The liver in 30-year-old individuals with alpha(1)-antitrypsin deficiency.
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OBJECTIVE. Severe (PiZZ) alpha(1)-antitrypsin (AAT) deficiency is a risk factor for liver disease, i.e. juvenile cirrhosis in infancy, and cirrhosis and hepatoma in adulthood. Little is known about the risk of liver disease in individuals with moderate (PiSZ) AAT deficiency. To investigate the natural course of AAT deficiency, a cohort of PiZZ and PiSZ individuals identified by the Swedish National neonatal screening programme in 1972-74 is followed regularly. The aim of this study was to compare liver function in this cohort with healthy control subjects aged 30 years. MATERIAL AND METHODS. Blood samples were obtained from 89 PiZZ, 40 PiSZ, and 84 control subjects (PiMM), and plasma levels of aspartate aminotransferase (AST), alanine aminotransferase (ALT), and gamma-glutamyl (GT) transpeptidase were analysed. RESULTS. The mean values of all liver enzymes were within the normal range in all Pi subgroups. However, the mean AST was higher in the PiZZ and PiSZ subgroups than in the PiMM subgroup (p < 0.001), and the mean ALT was higher in the PiZZ individuals than in the controls (p < 0.05), while GT did not differ significantly among the Pi subgroups. The PiZZ women taking oral contraceptives had higher mean AST and ALT (p < 0.01) and GT (p < 0.05) than the control women taking oral contraceptives. CONCLUSIONS. At the age of 30 years, PiZZ and PiSZ individuals have normal plasma levels of the transaminases AST and ALT, although they are significantly higher than those in healthy control subjects. Use of oral contraceptives seems to influence liver enzymes in PiZZ women.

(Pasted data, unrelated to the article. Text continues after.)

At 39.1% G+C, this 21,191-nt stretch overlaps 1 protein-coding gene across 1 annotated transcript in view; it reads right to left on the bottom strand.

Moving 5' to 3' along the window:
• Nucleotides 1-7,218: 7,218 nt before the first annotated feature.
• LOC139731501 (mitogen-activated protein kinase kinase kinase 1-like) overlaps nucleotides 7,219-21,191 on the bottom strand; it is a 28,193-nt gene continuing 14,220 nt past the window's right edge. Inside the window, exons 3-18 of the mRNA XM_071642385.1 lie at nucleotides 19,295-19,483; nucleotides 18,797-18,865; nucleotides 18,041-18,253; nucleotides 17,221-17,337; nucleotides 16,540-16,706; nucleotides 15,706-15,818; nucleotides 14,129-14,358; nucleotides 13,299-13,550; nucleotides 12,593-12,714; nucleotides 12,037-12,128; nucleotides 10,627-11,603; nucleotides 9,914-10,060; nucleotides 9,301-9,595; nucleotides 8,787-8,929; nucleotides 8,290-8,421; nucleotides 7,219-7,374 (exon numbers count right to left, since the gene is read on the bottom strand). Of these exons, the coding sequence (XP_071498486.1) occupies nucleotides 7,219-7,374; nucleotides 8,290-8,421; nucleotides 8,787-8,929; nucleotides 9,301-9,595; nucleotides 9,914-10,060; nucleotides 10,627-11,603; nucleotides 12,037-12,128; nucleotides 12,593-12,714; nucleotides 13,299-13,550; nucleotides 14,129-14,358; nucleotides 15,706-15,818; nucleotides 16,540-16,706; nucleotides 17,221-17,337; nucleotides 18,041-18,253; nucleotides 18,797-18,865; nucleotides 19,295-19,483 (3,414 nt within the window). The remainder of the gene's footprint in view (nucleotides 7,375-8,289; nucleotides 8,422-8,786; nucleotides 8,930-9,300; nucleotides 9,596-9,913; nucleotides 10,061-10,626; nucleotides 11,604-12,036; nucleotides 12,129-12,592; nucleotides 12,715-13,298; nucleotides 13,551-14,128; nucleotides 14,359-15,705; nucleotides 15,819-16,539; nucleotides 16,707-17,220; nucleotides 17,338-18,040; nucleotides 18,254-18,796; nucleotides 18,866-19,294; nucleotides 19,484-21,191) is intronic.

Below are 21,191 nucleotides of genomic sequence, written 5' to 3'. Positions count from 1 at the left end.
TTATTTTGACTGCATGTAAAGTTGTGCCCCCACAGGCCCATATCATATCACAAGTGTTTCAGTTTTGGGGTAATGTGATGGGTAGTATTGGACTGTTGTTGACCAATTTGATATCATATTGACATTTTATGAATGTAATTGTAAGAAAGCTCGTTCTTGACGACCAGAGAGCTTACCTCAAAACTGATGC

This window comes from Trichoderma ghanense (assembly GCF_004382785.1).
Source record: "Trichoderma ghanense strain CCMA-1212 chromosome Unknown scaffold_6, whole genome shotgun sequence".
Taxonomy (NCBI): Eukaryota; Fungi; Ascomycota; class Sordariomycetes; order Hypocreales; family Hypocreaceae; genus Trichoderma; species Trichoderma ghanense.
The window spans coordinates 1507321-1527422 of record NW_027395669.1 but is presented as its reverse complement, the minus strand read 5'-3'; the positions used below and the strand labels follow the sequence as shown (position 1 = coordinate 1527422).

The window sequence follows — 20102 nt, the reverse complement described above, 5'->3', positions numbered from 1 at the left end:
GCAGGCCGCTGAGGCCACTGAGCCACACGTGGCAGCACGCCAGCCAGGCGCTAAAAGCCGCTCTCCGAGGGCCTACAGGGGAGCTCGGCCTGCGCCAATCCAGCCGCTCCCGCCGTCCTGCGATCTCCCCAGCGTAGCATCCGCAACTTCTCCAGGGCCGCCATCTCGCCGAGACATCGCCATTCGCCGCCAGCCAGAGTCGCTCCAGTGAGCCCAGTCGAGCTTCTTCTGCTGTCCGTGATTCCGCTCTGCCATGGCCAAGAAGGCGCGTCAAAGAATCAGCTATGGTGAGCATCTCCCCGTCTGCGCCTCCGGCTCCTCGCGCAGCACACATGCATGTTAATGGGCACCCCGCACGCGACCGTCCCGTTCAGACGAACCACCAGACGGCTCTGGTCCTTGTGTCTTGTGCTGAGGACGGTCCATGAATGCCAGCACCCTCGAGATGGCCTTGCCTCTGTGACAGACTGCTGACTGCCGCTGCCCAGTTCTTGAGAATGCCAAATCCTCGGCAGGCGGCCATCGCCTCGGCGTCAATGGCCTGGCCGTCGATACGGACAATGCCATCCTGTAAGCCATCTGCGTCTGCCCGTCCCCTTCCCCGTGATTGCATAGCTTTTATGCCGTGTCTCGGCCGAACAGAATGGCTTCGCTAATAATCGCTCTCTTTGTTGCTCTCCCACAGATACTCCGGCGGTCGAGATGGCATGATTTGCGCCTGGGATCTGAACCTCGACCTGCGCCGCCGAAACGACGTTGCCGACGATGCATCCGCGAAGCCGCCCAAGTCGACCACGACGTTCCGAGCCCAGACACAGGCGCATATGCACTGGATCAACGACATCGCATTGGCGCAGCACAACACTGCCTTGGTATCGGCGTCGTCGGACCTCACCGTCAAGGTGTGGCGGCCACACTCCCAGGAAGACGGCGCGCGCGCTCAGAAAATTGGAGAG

|Enheter & grupper|
Ämnesklassifikation (UKÄ) – OBLIGATORISK
|Tidskrift||Scandinavian Journal of Gastroenterology|
|Status||Published - 2009|
|Peer review utförd||Ja|